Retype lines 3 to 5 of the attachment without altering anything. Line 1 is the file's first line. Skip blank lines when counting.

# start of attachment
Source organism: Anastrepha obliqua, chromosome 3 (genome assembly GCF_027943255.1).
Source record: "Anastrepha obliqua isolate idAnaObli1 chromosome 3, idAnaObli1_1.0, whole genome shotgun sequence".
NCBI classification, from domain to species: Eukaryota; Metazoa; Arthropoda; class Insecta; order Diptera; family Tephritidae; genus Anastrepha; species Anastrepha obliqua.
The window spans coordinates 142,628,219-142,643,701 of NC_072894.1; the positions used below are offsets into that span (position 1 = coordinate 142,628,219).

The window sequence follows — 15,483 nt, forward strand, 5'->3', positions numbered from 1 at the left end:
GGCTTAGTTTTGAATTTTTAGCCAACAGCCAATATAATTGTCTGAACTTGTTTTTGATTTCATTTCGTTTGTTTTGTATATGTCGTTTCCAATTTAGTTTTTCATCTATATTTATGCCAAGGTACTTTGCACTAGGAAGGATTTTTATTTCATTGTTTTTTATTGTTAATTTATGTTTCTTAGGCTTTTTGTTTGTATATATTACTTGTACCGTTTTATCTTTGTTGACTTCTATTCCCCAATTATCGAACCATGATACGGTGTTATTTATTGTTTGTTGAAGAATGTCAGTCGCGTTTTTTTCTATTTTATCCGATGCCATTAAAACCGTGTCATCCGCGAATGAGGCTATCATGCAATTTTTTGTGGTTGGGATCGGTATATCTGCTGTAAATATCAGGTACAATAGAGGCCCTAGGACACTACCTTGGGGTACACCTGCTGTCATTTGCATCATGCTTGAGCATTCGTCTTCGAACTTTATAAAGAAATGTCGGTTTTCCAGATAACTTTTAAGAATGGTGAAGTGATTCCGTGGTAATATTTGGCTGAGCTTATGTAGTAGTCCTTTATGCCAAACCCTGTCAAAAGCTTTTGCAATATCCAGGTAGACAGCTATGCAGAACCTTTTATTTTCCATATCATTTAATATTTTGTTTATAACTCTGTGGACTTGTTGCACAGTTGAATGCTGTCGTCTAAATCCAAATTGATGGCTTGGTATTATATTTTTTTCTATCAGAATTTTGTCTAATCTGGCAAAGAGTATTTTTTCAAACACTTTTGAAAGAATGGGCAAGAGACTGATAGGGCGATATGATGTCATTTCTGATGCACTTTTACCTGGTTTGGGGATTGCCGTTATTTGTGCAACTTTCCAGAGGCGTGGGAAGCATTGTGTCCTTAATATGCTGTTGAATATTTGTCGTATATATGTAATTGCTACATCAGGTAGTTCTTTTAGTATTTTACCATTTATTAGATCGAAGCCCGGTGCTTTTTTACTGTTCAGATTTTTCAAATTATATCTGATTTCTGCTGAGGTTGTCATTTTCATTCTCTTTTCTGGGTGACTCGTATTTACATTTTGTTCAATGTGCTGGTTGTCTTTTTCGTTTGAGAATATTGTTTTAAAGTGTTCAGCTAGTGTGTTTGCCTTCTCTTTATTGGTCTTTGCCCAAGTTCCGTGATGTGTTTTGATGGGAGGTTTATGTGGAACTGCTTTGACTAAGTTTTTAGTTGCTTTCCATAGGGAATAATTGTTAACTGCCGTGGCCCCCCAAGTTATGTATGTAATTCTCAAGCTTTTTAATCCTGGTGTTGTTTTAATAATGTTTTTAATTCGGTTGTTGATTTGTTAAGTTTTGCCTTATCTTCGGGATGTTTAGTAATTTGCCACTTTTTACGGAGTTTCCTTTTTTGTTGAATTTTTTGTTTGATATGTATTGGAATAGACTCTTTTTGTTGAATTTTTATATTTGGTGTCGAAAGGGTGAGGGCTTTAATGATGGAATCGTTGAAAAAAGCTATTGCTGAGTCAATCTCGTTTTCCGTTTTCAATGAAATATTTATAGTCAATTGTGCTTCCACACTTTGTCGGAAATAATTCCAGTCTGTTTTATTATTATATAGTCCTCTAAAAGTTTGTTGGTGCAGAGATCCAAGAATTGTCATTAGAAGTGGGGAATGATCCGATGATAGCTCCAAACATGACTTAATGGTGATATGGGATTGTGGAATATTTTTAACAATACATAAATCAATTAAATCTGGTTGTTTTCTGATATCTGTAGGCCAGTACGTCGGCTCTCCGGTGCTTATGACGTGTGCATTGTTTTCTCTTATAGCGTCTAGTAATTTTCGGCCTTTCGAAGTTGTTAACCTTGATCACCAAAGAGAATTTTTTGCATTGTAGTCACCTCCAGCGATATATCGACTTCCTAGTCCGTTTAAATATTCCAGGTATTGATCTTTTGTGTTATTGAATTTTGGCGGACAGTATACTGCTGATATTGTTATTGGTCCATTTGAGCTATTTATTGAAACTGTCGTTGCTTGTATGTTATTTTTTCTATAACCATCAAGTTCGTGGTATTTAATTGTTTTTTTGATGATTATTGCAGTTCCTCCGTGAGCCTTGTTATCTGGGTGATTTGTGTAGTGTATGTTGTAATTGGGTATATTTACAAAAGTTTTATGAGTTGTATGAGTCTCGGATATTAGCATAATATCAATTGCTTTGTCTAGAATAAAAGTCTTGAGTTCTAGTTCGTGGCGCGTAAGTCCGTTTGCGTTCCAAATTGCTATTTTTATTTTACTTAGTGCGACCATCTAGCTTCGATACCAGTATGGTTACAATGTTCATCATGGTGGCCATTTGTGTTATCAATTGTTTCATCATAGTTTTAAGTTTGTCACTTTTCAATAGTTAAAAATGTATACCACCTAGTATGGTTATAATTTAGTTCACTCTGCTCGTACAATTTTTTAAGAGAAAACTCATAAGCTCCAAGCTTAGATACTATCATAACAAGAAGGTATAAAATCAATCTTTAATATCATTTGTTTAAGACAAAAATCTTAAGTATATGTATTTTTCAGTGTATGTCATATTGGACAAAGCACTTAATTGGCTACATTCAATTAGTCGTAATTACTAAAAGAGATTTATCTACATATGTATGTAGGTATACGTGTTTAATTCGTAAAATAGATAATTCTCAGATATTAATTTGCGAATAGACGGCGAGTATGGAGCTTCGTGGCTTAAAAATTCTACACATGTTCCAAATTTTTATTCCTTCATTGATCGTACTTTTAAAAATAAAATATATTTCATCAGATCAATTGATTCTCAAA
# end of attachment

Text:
NCBI classification, from domain to species: Eukaryota; Metazoa; Arthropoda; class Insecta; order Diptera; family Tephritidae; genus Anastrepha; species Anastrepha obliqua.
The window spans coordinates 142,628,219-142,643,701 of NC_072894.1; the positions used below are offsets into that span (position 1 = coordinate 142,628,219).

The window sequence follows — 15,483 nt, forward strand, 5'->3', positions numbered from 1 at the left end: